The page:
Beliefs about causes of mental illness predict provider referrals to behavioral health
Ana J. Bridges, Hayden T. Pacl, Debbie Gomez, Aubrey R. Dueweke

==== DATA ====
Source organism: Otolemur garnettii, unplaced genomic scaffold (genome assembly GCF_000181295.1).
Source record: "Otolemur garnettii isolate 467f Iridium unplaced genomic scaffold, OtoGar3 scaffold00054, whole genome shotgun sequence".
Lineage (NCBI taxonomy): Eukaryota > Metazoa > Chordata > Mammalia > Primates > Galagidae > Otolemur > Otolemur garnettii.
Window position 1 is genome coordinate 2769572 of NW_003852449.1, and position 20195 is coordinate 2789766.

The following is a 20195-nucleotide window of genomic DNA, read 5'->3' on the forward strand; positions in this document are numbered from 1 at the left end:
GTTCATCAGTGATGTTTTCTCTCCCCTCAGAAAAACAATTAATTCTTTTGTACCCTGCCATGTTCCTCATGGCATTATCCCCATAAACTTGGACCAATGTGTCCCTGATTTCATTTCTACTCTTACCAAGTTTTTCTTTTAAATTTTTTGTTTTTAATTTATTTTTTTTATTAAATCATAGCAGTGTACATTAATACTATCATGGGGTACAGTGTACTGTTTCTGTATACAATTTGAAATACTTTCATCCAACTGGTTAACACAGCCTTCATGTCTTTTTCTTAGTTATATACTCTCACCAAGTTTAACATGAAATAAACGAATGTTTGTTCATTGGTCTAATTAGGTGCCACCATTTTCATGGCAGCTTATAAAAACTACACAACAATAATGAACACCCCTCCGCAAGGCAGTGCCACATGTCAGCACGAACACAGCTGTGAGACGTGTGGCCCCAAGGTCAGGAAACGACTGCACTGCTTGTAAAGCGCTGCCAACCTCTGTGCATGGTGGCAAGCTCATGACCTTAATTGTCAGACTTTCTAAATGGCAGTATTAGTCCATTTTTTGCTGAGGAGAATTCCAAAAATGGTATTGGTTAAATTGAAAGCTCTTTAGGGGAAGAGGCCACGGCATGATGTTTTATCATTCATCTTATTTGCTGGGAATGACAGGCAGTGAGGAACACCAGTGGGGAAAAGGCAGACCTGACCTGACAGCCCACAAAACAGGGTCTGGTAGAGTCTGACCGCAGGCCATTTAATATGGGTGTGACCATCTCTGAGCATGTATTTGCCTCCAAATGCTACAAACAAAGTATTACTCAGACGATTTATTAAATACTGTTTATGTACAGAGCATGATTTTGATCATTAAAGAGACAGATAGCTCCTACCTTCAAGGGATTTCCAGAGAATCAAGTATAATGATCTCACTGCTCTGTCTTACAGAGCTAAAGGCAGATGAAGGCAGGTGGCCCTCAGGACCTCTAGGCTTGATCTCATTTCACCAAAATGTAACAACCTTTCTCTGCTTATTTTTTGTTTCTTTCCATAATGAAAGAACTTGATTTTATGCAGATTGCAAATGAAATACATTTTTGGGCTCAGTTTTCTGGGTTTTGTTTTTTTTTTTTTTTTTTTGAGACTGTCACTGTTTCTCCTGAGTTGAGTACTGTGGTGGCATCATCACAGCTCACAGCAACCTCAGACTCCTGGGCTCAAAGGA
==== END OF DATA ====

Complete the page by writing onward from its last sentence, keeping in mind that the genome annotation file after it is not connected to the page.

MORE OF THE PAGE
Background: Many patients with behavioral health concerns seek services for their problems from primary care providers (PCPs) rather than specialty mental health services. This study investigated whether referrals by PCPs to integrated behavioral health specialists could be predicted by PCPs’ stigmatizing attitudes towards mental illness, blaming of patients for their problems, and beliefs about the causes of mental illness. Method: Participants were all PCPs (N = 22) from three integrated primary care clinics, all part of the same Federally Qualified Health Center. PCPs completed a brief packet of questionnaires. Referral rates (percentage of unique patients seen in the prior 3 months who were referred to integrated behavioral health specialists) were extracted from electronic medical records. Results: PCPs showed moderate blame and low stigma towards patients with mental illness. PCPs reported believing mental illnesses were most strongly caused by environmental and biological factors, compared to psychological factors. Approximately 16% of patients seen by PCPs were referred to behavioral health specialists. Blame and stigma were not related to referral rates, but greater endorsement of biological causes was related to lower referral rates. Conclusions: Educating PCPs about the psychosocial determinants of behavioral health problems might increase willingness to refer patients to integrated care specialists.